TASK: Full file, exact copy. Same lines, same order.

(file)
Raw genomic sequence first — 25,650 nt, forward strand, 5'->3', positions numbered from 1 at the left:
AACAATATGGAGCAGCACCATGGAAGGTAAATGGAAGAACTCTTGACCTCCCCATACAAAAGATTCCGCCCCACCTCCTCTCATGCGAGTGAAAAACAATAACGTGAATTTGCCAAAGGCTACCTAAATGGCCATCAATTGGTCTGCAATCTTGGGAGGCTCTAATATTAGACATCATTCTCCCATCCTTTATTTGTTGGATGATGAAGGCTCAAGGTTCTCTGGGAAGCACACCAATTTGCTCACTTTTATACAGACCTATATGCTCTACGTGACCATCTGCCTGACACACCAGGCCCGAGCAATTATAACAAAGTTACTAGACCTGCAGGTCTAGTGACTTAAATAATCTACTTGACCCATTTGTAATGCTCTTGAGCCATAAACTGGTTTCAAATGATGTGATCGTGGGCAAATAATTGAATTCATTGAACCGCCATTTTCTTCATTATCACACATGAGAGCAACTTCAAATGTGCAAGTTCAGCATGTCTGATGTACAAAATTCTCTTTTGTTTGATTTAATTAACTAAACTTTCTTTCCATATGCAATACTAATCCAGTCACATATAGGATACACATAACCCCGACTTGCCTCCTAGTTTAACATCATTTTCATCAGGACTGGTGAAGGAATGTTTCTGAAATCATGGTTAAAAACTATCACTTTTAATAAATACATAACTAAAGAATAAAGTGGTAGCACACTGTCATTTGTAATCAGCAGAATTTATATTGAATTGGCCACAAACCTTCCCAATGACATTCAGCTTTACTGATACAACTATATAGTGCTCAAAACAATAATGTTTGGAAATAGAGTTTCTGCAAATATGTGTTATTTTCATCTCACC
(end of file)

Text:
Raw genomic sequence first — 25,650 nt, forward strand, 5'->3', positions numbered from 1 at the left:
AACAATATGGAGCAGCACCATGGAAGGTAAATGGAAGAACTCTTGACCTCCCCATACAAAAGATTCCGCCCCACCTCCTCTCATGCGAGTGAAAAACAATAACGTGAATTTGCCAAAGGCTACCTAAATGGCCATCAATTGGTCTGCAATCTTGGGAGGCTCTAATATTAGACATCATTCTCCCATCCTTTATTTGTTGGATGATGAAGGCTCAAGGTTCTCTGGGAAGCACACCAATTTGCTCACTTTTATACAGACCTATATGCTCTACGTGACCATCTGCCTGACACACCAGGCCCGAGCAATTATAACAAAGTTACTAGACCTGCAGGTCTAGTGACTTAAATAATCTACTTGACCCATTTGTAATGCTCTTGAGCCATAAACTGGTTTCAAATGATGTGATCGTGGGCAAATAATTGAATTCATTGAACCGCCATTTTCTTCATTATCACACATGAGAGCAACTTCAAATGTGCAAGTTCAGCATGTCTGATGTACAAAATTCTCTTTTGTTTGATTTAATTAACTAAACTTTCTTTCCATATGCAATACTAATCCAGTCACATATAGGATACACATAACCCCGACTTGCCTCCTAGTTTAACATCATTTTCATCAGGACTGGTGAAGGAATGTTTCTGAAATCATGGTTAAAAACTATCACTTTTAATAAATACATAACTAAAGAATAAAGTGGTAGCACACTGTCATTTGTAATCAGCAGAATTTATATTGAATTGGCCACAAACCTTCCCAATGACATTCAGCTTTACTGATACAACTATATAGTGCTCAAAACAATAATGTTTGGAAATAGAGTTTCTGCAAATATGTGTTATTTTCATCTCACC